Your immune system depends on a wide variety of antioxidants, vitamins and other nutrients, so it’s important to look after your diet. Eat a wide variety of fruits and vegetables, nuts, proteins and carbohydrates to ensure you’re getting all the nutrients you need. This will help prevent colds and flu by supporting your immune system as much as possible.7
Vitamins C and D
These two common vitamins have been shown to help shorten the length of colds and reduce the severity of symptoms, to help you recover that little bit faster.8 Thankfully, getting your daily dose of vitamin D is quite easy, because your body makes it when your skin comes into contact with direct sunlight. On cloudier days, however, you can also find vitamin D in oily fish (such as salmon), egg yolks or red meat.9 Vitamin C can be found in lots of fruits and vegetables – such as oranges, strawberries, blackcurrants, broccoli, brussels sprouts and peppers.10
You can also take dietary supplements to increase your intake of either of these vitamins.
Keep hydrated and rest
Cold and flu prevention tips don’t come much better than this – drinks lots of fluids and rest as much as possible.2 During sleep, your body works to support and maintain your physical health – restoring, rejuvenating and repairing itself. You may be more prone to illness if you’re tired or overworked, so be sure to get the recommended 7-9 hours of sleep per night for adults.11 It’s also essential that you keep your fluids up. Be sure to drink water (or other non-caffeinated and low-sugar beverages like juice or tea) consistently throughout the day.12
Cold and flu prevention advice often fails to address this important aspect – but being stressed can leave you more prone to illness by putting your immune system under strain. Stress decreases the body’s lymphocytes (white blood cells that help fight off infection), leaving you at higher risk of getting viruses like the common cold or flu.13
If you’re feeling stressed, there are some simple actions you can take to help reduce it. Light daily physical exercise (even a short walk), mindfulness activities like meditation or yoga, getting enough sleep, and trying to avoid smoking and drinking can all go a long way to helping combat stress.14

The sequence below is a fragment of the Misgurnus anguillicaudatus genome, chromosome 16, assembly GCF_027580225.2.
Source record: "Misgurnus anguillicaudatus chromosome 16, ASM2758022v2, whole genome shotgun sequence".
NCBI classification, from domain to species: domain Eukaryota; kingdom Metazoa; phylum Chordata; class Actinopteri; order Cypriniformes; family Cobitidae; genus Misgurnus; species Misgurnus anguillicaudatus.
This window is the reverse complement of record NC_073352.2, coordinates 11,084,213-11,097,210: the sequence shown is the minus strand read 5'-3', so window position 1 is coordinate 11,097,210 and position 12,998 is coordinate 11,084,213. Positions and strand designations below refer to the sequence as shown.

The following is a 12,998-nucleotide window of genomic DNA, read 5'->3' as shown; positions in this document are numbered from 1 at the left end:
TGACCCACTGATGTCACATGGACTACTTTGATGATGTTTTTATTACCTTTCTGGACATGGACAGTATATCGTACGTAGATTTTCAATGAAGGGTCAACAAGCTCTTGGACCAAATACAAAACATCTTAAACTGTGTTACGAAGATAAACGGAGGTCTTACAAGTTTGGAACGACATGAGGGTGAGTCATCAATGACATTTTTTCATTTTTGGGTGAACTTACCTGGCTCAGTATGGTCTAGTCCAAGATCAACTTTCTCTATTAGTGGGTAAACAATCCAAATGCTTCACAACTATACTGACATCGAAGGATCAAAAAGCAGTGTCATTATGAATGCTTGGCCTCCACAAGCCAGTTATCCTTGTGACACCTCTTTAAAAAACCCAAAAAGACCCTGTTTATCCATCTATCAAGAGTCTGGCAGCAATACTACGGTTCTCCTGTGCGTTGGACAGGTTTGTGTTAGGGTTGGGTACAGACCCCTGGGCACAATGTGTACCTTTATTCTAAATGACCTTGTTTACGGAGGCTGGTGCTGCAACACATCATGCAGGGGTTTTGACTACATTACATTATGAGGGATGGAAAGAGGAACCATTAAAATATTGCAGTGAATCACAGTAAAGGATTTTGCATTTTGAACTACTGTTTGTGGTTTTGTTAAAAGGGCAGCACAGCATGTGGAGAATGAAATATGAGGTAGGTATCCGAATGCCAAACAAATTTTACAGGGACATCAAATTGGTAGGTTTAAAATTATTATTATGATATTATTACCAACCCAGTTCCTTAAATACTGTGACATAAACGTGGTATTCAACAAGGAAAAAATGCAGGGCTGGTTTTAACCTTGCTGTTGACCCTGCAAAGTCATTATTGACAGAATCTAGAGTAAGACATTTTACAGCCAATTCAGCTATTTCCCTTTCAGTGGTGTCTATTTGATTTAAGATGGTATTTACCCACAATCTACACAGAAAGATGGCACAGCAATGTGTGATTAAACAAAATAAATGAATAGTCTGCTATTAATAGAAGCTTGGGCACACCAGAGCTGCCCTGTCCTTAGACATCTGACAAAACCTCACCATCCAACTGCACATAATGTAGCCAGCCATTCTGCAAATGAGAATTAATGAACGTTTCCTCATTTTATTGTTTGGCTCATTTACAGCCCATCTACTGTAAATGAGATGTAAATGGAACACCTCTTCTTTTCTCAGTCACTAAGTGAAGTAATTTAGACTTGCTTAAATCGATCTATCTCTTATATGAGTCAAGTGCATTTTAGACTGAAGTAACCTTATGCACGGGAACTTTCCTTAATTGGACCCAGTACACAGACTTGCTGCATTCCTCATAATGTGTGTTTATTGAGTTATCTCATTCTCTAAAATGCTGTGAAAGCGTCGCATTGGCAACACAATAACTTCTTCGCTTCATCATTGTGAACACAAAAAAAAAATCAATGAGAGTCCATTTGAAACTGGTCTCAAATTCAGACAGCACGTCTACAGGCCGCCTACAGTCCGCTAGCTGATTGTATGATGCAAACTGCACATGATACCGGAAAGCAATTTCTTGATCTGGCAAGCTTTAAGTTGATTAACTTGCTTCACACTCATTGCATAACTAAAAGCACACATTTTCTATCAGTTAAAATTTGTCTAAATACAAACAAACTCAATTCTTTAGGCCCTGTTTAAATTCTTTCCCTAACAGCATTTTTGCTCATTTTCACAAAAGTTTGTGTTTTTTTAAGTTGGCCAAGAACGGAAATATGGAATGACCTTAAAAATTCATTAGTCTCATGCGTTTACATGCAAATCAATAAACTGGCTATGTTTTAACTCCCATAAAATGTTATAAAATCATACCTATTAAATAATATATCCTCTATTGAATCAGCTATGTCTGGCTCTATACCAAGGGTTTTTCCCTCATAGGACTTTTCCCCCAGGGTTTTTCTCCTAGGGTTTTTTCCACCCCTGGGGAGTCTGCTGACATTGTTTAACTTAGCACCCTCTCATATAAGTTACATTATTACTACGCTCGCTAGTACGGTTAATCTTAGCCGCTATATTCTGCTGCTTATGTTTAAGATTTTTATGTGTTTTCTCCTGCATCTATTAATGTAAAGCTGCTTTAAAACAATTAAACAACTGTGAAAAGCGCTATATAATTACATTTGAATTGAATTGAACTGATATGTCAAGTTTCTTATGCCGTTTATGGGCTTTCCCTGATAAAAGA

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1. The Flu Season. Centers for Disease Control and Prevention. https://www.cdc.gov/flu/about/season/flu-season.htm. Accessed 13/03/20.
2. Common Colds: Protect Yourself and Others. Centers for Disease Control and Prevention. https://www.cdc.gov/features/rhinoviruses/index.html. Accessed 13/02/20.
3. How Flu Spreads. Centers for Disease Control and Prevention. https://www.cdc.gov/flu/about/disease/spread.htm. Accessed 13/03/20.
4. Cold and flu viruses: How long can they live outside the body? Mayo Clinic. https://www.mayoclinic.org/diseases-conditions/flu/expert-answers/infectious-disease/faq-20057907. Accessed 13/03/20.
5. Vaccine Effectiveness: How Well Do the Flu Vaccines Work? Centers for Disease Control and Prevention. https://www.cdc.gov/flu/vaccines-work/vaccineeffect.htm. Accessed 13/03/20.
6. People at High Risk for Flu Complications. Centers for Disease Control and Prevention. https://www.cdc.gov/flu/highrisk/index.htm. Accessed 17/03/20.
7. Eat This, Not That to Help Fight Colds and Flu. Cleveland Clinic. https://health.clevelandclinic.org/eat-not-fight-colds-flu/. Accessed 17/03/20.
8. Self-Care for Common Colds: The Pivotal Role of Vitamin D, Vitamin C, Zinc, and Echinacea in Three Main Immune Interactive Clusters (Physical Barriers, Innate and Adaptive Immunity) Involved during an Episode of Common Colds—Practical Advice on Dosages and on the Time to Take These Nutrients/Botanicals in order to Prevent or Treat Common Colds. Journal of Evidence-Based and Complementary Alternative Medicine. https://www.ncbi.nlm.nih.gov/pmc/articles/PMC5949172/pdf/ECAM2018-5813095.pdf. Accessed 17/03/20.
9. Vitamin D. NHS. https://www.nhs.uk/conditions/vitamins-and-minerals/vitamin-d/. Accessed 17/03/20.
10. Vitamin C. NHS. https://www.nhs.uk/conditions/vitamins-and-minerals/vitamin-c/. Accessed 17/03/20.
11. Why Do We Need Sleep? National Sleep Foundation. https://www.sleepfoundation.org/articles/why-do-we-need-sleep Accessed 17/03/20.
12. Common Cold Remedies. Mayo Clinic. https://www.mayoclinic.org/diseases-conditions/common-cold/in-depth/cold-remedies/art-20046403 Accessed 17/03/20.
13. What Happens When Your Immune System Gets Stressed Out? Cleveland Clinic. https://health.clevelandclinic.org/what-happens-when-your-immune-system-gets-stressed-out/ Accessed 17/03/20.
14. How to Manage and Reduce Stress. Mental Health Foundation. https://www.mentalhealth.org.uk/publications/how-manage-and-reduce-stress Accessed 17/03/20.